NGC 2371-2 is an amazing
planetary nebula when viewed in a large aperture instrument.
This 13th magnitude object in Gemini appears as a pair of teardrop-shaped
lobes that span 44". Between the lobes lies a 14.8
magnitude star. I've seen this relatively unknown jewel of a
planetary referred to as both the Gemini and the Peanut. Both
names are descriptive. I prefer the name Gemini because it is
also in this constellation.
Gemini is easy to find to the southwest of Castor. Start at
Castor and use the two bright stars that form an equilateral
triangle to the southwest as a guide to tell you which direction to
sweep. The nebula lies between the widest pair of three 7th
magnitude stars that lie in a straight line.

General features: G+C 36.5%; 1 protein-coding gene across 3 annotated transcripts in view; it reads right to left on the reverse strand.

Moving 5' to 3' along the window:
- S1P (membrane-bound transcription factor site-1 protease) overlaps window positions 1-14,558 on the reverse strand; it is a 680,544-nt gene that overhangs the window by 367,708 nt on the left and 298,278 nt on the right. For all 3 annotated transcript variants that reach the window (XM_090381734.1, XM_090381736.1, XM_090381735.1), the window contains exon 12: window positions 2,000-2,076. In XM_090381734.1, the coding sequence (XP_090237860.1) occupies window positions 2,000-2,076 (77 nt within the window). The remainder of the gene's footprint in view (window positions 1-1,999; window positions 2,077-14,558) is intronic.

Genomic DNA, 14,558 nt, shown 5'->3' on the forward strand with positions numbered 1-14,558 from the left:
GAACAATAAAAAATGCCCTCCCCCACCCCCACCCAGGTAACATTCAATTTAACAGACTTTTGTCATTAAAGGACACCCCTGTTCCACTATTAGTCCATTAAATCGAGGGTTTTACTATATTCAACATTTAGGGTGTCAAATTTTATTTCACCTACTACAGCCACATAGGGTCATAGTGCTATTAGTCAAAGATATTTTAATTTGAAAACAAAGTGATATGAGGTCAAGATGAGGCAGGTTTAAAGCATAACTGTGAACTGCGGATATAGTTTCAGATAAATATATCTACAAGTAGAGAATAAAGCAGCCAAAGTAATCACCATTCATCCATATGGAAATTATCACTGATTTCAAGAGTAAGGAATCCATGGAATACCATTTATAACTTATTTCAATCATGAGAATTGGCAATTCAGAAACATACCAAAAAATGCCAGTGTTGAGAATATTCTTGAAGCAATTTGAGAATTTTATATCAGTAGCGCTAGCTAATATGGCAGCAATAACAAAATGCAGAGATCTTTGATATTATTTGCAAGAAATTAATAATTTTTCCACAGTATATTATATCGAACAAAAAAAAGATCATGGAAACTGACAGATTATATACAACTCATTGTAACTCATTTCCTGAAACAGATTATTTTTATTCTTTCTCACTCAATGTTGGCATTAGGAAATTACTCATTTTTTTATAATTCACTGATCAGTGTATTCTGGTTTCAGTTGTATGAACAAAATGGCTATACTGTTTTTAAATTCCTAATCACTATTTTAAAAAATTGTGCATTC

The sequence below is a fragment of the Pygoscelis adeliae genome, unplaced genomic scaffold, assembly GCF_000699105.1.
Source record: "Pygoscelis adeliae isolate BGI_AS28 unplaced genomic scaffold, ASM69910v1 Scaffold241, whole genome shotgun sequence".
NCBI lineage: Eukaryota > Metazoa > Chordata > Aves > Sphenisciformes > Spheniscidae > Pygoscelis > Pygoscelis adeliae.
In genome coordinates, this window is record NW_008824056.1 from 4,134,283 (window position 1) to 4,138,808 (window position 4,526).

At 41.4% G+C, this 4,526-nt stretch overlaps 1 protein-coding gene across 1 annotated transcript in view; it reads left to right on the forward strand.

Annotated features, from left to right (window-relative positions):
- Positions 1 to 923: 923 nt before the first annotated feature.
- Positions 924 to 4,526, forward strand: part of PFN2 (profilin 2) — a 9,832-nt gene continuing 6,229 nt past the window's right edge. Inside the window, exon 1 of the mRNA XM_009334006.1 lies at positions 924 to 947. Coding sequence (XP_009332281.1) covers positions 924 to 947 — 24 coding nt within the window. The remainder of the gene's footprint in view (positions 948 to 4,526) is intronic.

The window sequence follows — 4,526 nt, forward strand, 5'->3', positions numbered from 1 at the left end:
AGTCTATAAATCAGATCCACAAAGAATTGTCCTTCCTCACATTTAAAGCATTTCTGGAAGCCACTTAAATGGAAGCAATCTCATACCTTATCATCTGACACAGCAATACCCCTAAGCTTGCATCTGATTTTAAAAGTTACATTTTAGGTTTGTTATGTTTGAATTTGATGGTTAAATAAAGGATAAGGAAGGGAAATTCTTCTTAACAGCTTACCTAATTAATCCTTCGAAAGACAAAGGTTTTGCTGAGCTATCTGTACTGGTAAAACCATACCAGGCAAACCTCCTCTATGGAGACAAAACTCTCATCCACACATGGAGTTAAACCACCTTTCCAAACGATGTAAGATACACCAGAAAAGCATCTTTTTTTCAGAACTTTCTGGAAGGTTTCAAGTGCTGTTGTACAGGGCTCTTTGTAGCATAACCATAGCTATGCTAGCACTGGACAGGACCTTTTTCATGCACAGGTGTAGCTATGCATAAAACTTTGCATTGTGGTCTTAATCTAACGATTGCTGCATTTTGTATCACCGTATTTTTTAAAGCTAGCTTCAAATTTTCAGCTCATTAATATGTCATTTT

The view in a six inch at 50x. North is down and east is to
Detecting this nebula is
a challenge in a six inch. Only a faint haze is visible under
the darkest conditions. The southwest lobe is the brighter of
the two and the most likely to be visible in small scopes.
In large apertures
the bipolar structure is seen clearly. Use as much
magnification as seeing will permit. A challenge for large
instruments is to detect the faint bridge of nebulosity that
stretches between the lobes and a faint halo that surrounds the
entire object. For a real challenge, have a try at the faint
patches that lie at right-angles to the lobes (see image below).
This color DSS image
shows a 5' field. North is down, east is to the right.
Most observers will only see the bright lobes.